Posts Tagged ‘Technology’

Let Go Through BPO for eLearning

February 17, 2014 Leave a comment

BPO: Managing Services & Association eLearning

Associations love their members. Members love professional development opportunities. So, associations strive to provide those opportunities to their members. Sounds like a match made in heaven!

However, many associations are starting to recognize that while members are central to their functions, the deployment of professional development is not an association’s core business. This is particularly true for learning provided over the Internet. As such, associations are beginning to look outside their own organization for help with service management, or outsourcing the business process (BPO).

Companies such as Accenture, GP Strategies and Web Courseworks offer external consulting and implementation solutions to businesses with needs ranging from IT services, training, and recruitment. These companies help other organizations maximize processes in terms of efficiency and quality.

How does that work for associations?

Essentially, an association identifies a need that it lacks the expertise to fulfill in various ways. Let’s say they need to deliver eLearning to thousands of members. So, the association hires experts to provide the services to fill that need.  The key change is that associations are looking to hire external services for managing these processes rather than relying completely on internal resources.

This is BPO at work.  It allows companies and associations to “let go” of frustrating issues and organizational headaches and instead focus on more important matters such as marketing, building your brand, and growing revenue.

What service management needs might an association “outsource” for eLearning?

As noted previously, it is not the central function of an association to deliver online professional development. This is, instead, one of many services they provide to their members.  Many processes go into providing that service, processes that should not cause an association’s time or resources to spiral out of control. Which processes of eLearning, therefore, can and should be handed off to the experts to worry about?

The education side of professional development has always been relatively easy for associations to tackle. However, due to the explosion of eLearning in the past 15 years, education staff members need to have new areas of expertise, particularly in IT-related processes.

SCORM, Flash, HTML5, 508 compliance, etc… The rapid pace of change and innovation for eLearning is making the lack of synergy between education expertise and IT expertise more apparent. This is problematic for associations hoping to successfully and effectively provide quality online learning for their members while minimizing hiring costs and interdepartmental issues.

More associations will consider utilizing BPO to maximize their eLearning and IT processes in a variety of ways. Don’t think about it as giving up cold turkey on an entire eLearning, training, or support department. At its extreme, yes, an association could go that route. Most of the time, however, it would be more likely that management will strike a balance upon determining which functions and responsibilities should remain more internal and to what degree others can be transferred to or shared with highly capable external teams.

Examples of typical processes that can be successfully managed and streamlined by BPO.

An association with eLearning needs, for example, can hire an external company to administer a variety of functions necessary to create, host, deliver, and/or assess the eLearning and the systems that enable those processes. For instance, the external company takes over administration of the association’s learning management system. Compare this to the association itself spending months and money to find a qualified team who satisfy both the educational understanding and IT expertise needed for the job. The BPO company would still work with the association to ensure their needs for the system are met, and the association focuses on more important aspects like their brand and relationship with members. This is what we like to call a win-win situation!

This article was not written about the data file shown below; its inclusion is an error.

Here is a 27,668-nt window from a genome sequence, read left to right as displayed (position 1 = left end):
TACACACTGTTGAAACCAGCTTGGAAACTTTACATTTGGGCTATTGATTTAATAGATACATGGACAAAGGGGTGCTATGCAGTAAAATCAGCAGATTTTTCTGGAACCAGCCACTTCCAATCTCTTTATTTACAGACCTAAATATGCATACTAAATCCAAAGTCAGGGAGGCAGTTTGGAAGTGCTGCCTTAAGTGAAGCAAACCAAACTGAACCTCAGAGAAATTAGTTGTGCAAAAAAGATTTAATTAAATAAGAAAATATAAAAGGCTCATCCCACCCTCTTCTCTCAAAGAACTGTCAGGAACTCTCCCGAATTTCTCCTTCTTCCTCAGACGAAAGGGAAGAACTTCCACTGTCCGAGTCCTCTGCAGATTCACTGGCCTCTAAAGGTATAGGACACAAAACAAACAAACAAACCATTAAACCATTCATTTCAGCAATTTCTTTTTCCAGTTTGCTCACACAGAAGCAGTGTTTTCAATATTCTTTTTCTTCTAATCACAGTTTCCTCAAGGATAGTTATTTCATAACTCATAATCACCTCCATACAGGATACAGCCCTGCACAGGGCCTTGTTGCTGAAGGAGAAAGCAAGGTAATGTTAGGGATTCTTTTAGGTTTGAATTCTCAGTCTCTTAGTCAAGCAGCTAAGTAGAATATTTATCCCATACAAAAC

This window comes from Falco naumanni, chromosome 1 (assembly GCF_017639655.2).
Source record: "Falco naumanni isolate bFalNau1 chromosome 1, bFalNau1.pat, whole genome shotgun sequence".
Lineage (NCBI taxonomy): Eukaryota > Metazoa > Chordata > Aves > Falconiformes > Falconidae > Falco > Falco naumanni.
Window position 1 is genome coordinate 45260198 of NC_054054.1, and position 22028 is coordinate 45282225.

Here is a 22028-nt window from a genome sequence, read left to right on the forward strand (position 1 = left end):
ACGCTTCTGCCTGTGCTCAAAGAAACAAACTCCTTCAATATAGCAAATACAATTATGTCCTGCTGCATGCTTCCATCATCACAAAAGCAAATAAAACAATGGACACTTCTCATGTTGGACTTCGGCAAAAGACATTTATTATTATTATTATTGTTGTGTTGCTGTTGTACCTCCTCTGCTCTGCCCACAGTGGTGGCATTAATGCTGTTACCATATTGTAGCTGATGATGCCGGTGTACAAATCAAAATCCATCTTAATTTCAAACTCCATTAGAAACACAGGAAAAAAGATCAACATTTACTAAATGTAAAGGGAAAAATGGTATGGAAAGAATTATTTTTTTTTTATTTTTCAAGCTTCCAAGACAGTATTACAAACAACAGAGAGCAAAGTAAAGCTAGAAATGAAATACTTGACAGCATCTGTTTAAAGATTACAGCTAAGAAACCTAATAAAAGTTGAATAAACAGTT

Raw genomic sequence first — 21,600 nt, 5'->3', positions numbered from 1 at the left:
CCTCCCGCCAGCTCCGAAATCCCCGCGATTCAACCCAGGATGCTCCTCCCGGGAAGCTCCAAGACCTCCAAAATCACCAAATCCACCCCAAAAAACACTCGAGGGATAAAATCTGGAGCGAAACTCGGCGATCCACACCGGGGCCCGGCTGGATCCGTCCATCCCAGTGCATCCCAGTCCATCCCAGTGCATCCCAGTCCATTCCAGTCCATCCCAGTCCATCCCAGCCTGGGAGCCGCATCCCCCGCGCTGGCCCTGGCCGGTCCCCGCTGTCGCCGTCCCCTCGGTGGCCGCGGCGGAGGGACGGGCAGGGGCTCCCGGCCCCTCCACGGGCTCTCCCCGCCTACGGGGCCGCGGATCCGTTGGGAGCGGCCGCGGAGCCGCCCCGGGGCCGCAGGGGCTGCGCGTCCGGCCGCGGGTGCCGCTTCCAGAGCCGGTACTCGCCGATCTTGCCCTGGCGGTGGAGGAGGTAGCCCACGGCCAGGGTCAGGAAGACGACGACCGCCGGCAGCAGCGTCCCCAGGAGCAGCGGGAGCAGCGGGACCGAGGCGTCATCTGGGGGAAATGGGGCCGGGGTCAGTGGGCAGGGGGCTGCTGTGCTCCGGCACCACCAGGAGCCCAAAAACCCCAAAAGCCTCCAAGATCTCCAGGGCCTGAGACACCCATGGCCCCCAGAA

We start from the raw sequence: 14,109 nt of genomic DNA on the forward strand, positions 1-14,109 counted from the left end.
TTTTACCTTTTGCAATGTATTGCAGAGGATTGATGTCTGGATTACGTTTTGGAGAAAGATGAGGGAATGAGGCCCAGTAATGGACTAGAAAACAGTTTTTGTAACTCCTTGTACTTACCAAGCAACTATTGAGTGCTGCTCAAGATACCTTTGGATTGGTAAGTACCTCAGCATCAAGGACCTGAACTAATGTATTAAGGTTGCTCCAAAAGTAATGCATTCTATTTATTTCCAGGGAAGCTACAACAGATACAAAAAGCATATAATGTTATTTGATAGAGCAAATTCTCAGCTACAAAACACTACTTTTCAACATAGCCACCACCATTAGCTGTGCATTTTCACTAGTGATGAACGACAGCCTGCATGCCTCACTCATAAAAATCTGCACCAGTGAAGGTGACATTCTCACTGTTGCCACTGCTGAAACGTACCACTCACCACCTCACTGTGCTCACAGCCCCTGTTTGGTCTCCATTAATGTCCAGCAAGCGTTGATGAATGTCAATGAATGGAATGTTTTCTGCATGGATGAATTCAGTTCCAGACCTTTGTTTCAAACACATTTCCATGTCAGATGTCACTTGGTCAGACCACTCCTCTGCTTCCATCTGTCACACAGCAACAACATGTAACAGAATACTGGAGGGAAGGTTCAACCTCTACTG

Ranging from simple to more complex, these needs may include:

  • Hosting software (SAAS)
  • LMS administration
  • Support/help desk
  • Content management
  • Project management
  • Subject matter expertise
  • Live training workshops

What makes an association an ideal candidate for using BPO with eLearning?

In general, associations looking to minimize expenses and maximize revenue would benefit from considering this method of managing their services. However, the decision also depends on the capabilities of any departments involved, as well as the availability of resources to be able to make that success happen. Read more…

Proactive, Not Reactive: Strategic with Technology

January 10, 2014 3 comments

A Research Review

“…we abandoned the term e-learning entirely.”

Wow! Bold words grace the second paragraph of the latest research done by Tagoras founders Jeff Cobb and Celisa Steele.  In their freshly published (and free to download!) research, Association Learning & Technology 2014, Cobb and Steele analyze how 200 associations report using technology to “enable and enhance learning.”

Click here to find out more about the founders of Tagoras.

Jeff Cobb and Celisa Steele, founders of Tagoras and authors of Association Learning + Technology

The authors certainly waste no time in dispensing of e-learning as a term, which may perplex many in the educational technology industry.  However, after reading the report on their research, it is clear that Cobb and Steele subscribe to a broader vision of learning, one that may be enhanced or delivered by technology but that ultimately relies on one other thing to be successful: strategy.